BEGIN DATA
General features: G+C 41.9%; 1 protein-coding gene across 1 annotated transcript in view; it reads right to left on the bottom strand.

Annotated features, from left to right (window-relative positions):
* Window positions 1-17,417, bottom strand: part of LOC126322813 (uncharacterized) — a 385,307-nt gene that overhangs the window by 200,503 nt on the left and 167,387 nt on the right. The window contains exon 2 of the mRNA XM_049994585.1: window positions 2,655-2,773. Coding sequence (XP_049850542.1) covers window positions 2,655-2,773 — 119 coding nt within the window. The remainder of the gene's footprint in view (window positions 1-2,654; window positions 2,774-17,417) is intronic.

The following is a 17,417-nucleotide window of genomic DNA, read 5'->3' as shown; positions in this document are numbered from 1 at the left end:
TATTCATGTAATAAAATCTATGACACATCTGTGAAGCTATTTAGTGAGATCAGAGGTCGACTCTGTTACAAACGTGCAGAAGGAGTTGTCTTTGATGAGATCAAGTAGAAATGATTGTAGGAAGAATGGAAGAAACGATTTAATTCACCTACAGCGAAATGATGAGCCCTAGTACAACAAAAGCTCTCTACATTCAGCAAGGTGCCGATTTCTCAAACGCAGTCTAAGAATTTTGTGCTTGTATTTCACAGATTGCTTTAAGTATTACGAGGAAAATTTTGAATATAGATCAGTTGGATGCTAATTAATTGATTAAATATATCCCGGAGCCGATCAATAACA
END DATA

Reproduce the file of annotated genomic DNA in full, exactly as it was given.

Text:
General features: G+C 41.9%; 1 protein-coding gene across 1 annotated transcript in view; it reads right to left on the bottom strand.

Annotated features, from left to right (window-relative positions):
* Window positions 1-17,417, bottom strand: part of LOC126322813 (uncharacterized) — a 385,307-nt gene that overhangs the window by 200,503 nt on the left and 167,387 nt on the right. The window contains exon 2 of the mRNA XM_049994585.1: window positions 2,655-2,773. Coding sequence (XP_049850542.1) covers window positions 2,655-2,773 — 119 coding nt within the window. The remainder of the gene's footprint in view (window positions 1-2,654; window positions 2,774-17,417) is intronic.

The following is a 17,417-nucleotide window of genomic DNA, read 5'->3' as shown; positions in this document are numbered from 1 at the left end:
TATTCATGTAATAAAATCTATGACACATCTGTGAAGCTATTTAGTGAGATCAGAGGTCGACTCTGTTACAAACGTGCAGAAGGAGTTGTCTTTGATGAGATCAAGTAGAAATGATTGTAGGAAGAATGGAAGAAACGATTTAATTCACCTACAGCGAAATGATGAGCCCTAGTACAACAAAAGCTCTCTACATTCAGCAAGGTGCCGATTTCTCAAACGCAGTCTAAGAATTTTGTGCTTGTATTTCACAGATTGCTTTAAGTATTACGAGGAAAATTTTGAATATAGATCAGTTGGATGCTAATTAATTGATTAAATATATCCCGGAGCCGATCAATAACA